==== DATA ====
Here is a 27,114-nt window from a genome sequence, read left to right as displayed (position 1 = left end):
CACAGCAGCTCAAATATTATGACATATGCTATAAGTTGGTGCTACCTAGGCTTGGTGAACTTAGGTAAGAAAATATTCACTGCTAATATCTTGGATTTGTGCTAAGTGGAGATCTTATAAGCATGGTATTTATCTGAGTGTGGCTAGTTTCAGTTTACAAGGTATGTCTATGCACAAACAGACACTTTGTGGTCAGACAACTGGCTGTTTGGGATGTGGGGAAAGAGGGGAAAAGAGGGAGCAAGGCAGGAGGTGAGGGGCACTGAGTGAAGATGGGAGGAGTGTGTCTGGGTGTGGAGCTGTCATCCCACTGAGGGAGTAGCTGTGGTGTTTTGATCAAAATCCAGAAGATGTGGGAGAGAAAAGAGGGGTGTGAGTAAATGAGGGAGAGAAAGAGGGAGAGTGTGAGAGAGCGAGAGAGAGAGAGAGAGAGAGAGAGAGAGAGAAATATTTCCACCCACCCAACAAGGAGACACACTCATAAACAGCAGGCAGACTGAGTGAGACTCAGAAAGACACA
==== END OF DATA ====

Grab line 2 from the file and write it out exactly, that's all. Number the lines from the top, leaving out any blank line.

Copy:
CACAGCAGCTCAAATATTATGACATATGCTATAAGTTGGTGCTACCTAGGCTTGGTGAACTTAGGTAAGAAAATATTCACTGCTAATATCTTGGATTTGTGCTAAGTGGAGATCTTATAAGCATGGTATTTATCTGAGTGTGGCTAGTTTCAGTTTACAAGGTATGTCTATGCACAAACAGACACTTTGTGGTCAGACAACTGGCTGTTTGGGATGTGGGGAAAGAGGGGAAAAGAGGGAGCAAGGCAGGAGGTGAGGGGCACTGAGTGAAGATGGGAGGAGTGTGTCTGGGTGTGGAGCTGTCATCCCACTGAGGGAGTAGCTGTGGTGTTTTGATCAAAATCCAGAAGATGTGGGAGAGAAAAGAGGGGTGTGAGTAAATGAGGGAGAGAAAGAGGGAGAGTGTGAGAGAGCGAGAGAGAGAGAGAGAGAGAGAGAGAGAGAGAAATATTTCCACCCACCCAACAAGGAGACACACTCATAAACAGCAGGCAGACTGAGTGAGACTCAGAAAGACACA